The Saturday night dinner was unquestionably the social highlight of the five-day conference. Historically, it's the one solid chance folks have to sit down in a leisurely way and have that conversation with an old acquiantance or a new friend that you didn't have time for around the coffee pot between workshop sessions. This time however, entrance to the room (and access to the open bar) was choked by the requirement that everyone attending be assigned a bidding number and paddle. The line was further slowed by everyone being encouraged to give their credit card information in case they bought anything at auction—thus trading inconvenience at the front end for smoother collection at the end.

Then, when the abbreviated milling time was cut short by the call to start dinner, it turned out that before the food was served the auctioneer solitcited contributions to a scholarship fund to attend next year's conference. That was followed immediately by a request that people donate (by raising their paddles) to have additional bottles of wine appear at each table. While in past years the Live Auction didn't begin until after dinner, this year the bidding started right away, and continued at a steady pace right through dinner without pause, effectively drowning out conversation. While the auctioneer was certainly entertaining, and expert at keeping the bidding rolling, most folks were too exhausted at the end to linger—either for dancing, or the chance to have their postponed conversations. It was an interesting choice to slant the whole evening toward making money, and I will be interested to hear how the feedback runs on this.

It was rather like the difference between watching a show on TV and participating in a no-talent show run by the participants. While b
oth can be entertaining, one is far more connecting than then other. Perhaps it's just a question of what you like to dance to. At what point does your pursuit of golden eggs place the life of the goose at risk?

Tuesday, July 7, 2009

Power Gradients

One of the most fascinating topics for me about cooperative group dynamics is Power and Leadership. We just don't have very good models for how to do this well, and the need is everywhere.

I'm defining "power" as the ability to get others to do something, or to agree to something. Leaders use power to get things things done, and power is neither inherently good or evil—though there is considerable opinion about whether its application is healthy or unhealthy. When leaders are viewed as using power "with"—for the benefit of the whole group—there's no problem; when they're seen as using power "over"—for the benefit of themselves or for a subgroup at the expense of others—there's hell to pay.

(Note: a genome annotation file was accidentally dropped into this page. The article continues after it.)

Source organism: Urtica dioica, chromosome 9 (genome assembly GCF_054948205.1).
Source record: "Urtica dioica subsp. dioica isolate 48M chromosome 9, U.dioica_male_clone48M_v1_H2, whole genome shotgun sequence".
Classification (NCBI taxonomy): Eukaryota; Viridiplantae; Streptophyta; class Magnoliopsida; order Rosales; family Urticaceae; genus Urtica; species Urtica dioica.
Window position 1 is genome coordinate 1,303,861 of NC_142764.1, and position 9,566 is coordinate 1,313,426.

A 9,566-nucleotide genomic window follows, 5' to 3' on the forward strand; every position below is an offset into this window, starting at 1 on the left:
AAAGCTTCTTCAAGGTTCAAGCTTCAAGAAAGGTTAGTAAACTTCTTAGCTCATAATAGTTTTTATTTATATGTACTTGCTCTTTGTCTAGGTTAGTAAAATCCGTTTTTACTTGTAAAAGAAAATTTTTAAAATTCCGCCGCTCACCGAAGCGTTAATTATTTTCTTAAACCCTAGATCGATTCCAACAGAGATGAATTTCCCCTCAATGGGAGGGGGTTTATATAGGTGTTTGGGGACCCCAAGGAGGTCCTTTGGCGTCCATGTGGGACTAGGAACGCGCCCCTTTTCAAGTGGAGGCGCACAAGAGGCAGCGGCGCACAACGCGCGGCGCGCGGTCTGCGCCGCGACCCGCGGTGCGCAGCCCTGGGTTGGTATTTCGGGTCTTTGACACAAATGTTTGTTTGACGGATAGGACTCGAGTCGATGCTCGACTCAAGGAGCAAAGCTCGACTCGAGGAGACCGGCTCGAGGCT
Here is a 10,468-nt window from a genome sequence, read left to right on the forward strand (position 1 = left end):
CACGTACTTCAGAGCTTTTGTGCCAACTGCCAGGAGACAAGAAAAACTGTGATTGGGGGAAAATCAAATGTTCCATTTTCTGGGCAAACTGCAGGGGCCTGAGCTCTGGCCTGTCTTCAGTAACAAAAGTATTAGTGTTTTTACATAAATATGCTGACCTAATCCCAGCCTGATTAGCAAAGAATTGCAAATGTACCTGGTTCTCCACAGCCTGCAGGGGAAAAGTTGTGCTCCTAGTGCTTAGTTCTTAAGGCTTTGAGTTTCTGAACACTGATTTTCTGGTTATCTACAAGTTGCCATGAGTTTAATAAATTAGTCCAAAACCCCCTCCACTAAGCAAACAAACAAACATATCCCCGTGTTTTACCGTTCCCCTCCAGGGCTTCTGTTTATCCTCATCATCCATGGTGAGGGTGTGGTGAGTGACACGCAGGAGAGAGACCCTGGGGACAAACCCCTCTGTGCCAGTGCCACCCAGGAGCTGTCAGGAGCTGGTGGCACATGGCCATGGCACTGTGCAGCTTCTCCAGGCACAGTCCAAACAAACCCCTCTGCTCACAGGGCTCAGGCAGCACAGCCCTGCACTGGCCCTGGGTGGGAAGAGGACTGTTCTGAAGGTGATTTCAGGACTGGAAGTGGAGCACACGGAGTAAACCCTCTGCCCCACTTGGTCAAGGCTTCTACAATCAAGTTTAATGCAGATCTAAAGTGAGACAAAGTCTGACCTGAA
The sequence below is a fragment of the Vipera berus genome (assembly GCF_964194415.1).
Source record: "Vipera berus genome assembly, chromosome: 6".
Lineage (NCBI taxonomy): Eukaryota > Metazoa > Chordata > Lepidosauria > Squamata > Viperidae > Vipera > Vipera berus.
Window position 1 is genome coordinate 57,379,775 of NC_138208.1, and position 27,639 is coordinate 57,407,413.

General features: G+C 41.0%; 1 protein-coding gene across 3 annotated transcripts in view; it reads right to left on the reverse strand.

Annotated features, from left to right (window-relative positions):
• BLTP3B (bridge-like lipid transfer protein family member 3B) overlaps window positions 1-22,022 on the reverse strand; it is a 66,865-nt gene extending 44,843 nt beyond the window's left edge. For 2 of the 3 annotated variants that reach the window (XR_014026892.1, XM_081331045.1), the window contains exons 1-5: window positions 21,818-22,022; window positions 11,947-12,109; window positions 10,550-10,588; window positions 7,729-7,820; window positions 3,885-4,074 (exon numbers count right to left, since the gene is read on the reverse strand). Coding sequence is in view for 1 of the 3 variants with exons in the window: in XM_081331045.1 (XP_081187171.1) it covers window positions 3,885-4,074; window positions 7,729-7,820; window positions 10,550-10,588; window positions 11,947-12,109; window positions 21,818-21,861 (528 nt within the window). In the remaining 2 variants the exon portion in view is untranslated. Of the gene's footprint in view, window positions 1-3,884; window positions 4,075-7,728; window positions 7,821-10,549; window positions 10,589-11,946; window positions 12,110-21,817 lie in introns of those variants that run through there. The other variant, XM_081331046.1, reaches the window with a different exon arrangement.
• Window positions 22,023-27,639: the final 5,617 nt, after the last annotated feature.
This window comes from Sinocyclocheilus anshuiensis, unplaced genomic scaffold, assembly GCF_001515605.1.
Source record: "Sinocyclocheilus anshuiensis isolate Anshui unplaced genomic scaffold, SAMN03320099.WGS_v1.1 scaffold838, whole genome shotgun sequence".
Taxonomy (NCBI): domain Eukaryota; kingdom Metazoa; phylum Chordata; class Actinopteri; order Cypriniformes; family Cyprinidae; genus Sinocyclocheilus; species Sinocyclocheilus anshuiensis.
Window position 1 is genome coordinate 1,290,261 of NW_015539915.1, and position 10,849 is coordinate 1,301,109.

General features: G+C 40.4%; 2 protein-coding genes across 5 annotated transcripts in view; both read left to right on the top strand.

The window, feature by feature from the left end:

In recent email correspondence with author and friend Vicki Robin (of Your Money or Your Life fame) she shared the following reflections about nuances of power:

I'm thinking about the difference between power (ability to influence outcome), charisma (inherent energy that influences), and radiance (energy that fills and inspires others to their own ends). These three seem to come from different places in my psyche. I aspire to radiance and am most at peace when the energy flowing through me simply nourishes others (who are then happy around me, increasing my own happiness).

This was a stimulating conversation, as I had not focused previously on how "charisma" and "radiance" figured into my thinking. Let me take them one at a time.

My feeling about charisma is that involves an ability to influence based on personal attraction and conduct that's independent of thinking. That is, the charismatic person can sway opinion based on force of personality, independent from strength of argument. Clearly, this can be a dangerous thing—both because it could lead you to conclusions you might otherwise reject, and because it can lead the charismatic person to misunderstand the source of their power (that is, they might belief they're a better thinker than they are).

And it's more complicated that that. In most situations a person's charisma is not uniformly strong in a group, and there will tend to be a knee-jerk negative response by those in the group who are not drawn to that person's magnetism, serving as a counter weight to the positive response of those who find the person charismatic. This gets messy in a hurry. Now, in addition to sorting out what to do about an issue based on the thinking in the room, you must also navigate the extent to which charisma may be distorting (in either direction) how that information is being viewed.